If not specified, the default databased used is "defaultdb".

Traditional read and write

immudb provides read and write operations that behave as a traditional key-value store i.e. no cryptographic verification is done. This operations may be used when validations can be post-poned:

    client.set(b"k123", b"value123");
    result = client.get(b"k123");

Verified read and write

immudb provides built-in cryptographic verification for any entry. The client implements the mathematical validations while the application uses as a traditional read or write operation:

    try:
        client.verifiedSet(b"k123", b"v123");
        results = client.verifiedGet(b"k123");
    Except VerificationException as e:
        # Do something

Multi-key read and write

Transactional multi-key read and write operations are supported by immudb and immudb-py. Atomic multi-key write (all entries are persisted or none):

    normal_dictionary = {b"key1": b"value1", b"key2": b"value2"}
    client.setAll(normal_dictionary);

Atomic multi-key read (all entries are retrieved or none):

    normal_dictionary = {b"key1": b"value1", b"key2": b"value2"}
    results_dictionary = client.getAll(normal_dictionary.keys())
    # Or manually
    client.get([b"key1", b"key2"])

User management

Users can be added and granted access to databases.

Adding a user

The createUser functions create a new users and grants the specified permission to a database.

user='newuser'
password='Pw1:pasdfoiu'
permission=immudb.constants.PERMISSION_RW
database='defaultdb'

client.createUser(user, password, permission, database)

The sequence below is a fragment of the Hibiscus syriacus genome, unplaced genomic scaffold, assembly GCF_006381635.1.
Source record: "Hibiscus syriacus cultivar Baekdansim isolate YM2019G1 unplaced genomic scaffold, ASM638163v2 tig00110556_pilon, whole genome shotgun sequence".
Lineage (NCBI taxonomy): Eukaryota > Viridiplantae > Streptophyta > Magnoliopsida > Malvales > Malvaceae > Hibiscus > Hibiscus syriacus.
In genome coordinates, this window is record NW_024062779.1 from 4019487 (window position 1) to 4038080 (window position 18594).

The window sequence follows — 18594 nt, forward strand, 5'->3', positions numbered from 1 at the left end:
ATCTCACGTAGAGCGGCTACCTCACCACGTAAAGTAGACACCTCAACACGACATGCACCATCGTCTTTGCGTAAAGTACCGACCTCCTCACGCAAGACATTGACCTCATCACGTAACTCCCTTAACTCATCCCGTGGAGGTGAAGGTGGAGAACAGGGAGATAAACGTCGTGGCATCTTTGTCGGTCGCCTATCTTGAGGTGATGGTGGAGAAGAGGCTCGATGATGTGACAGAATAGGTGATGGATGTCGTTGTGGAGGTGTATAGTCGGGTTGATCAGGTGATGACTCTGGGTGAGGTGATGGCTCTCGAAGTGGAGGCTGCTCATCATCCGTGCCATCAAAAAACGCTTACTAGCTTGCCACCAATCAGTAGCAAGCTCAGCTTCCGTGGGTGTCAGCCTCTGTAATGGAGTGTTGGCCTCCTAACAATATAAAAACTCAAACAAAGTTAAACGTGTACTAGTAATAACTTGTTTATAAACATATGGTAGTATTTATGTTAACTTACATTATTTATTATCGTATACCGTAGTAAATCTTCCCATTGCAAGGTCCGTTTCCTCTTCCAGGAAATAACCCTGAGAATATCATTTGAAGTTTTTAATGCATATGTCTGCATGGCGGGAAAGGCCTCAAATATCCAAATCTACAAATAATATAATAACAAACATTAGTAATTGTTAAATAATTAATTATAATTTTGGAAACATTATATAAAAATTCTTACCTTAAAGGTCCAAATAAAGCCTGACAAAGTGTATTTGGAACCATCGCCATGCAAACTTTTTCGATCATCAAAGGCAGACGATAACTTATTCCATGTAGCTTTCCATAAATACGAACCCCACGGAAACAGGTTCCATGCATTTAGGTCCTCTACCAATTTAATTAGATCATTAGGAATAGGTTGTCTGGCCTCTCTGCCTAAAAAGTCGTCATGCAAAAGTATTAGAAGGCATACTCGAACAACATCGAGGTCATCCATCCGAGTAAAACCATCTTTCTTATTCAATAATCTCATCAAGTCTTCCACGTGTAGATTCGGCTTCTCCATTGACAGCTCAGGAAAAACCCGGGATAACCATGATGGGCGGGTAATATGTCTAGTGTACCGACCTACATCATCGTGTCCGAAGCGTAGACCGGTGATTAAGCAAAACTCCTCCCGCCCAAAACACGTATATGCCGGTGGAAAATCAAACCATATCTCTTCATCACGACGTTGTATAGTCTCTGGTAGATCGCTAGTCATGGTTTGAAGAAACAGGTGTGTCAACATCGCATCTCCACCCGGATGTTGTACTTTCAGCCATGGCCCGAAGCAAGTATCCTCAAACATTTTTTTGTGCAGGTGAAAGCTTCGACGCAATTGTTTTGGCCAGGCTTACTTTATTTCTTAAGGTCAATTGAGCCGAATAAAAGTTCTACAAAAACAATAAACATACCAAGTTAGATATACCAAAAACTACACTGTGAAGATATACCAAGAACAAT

The database must exists at the time the user is created. The password must be between 8 and 32 characters in length, and must have at least one upper case letter, a symbol and a digit.

Permission are defined in immudb.constants and are:

  • PERMISSION_SYS_ADMIN
  • PERMISSION_ADMIN
  • PERMISSION_NONE
  • PERMISSION_R
  • PERMISSION_RW

Changin password

The user must must provide both old and new password:

newPassword="pW1:a0s98d7gfy"
resp=client.changePassword(user, newPassword, oldPassword)

It is applied the same password policy of user creation.

User list

To get the list of user created on immudb, simply call listUsers:

resp=client.listUsers()
print(users.userlist.users)

Closing the client

To programatically close the connection with immudb server use the shutdown operation:

    client.shutdown();

Note: after shutdown, a new client needs to be created to establish a new connection.

State persistance

An important immudb feature is the ability for a client to check every transaction for tampering. In order to be able to do that, it is necessary to persist client state (i.e., save it to disk) so that if some tampering on the server happens between two runs, it is immediatly detected.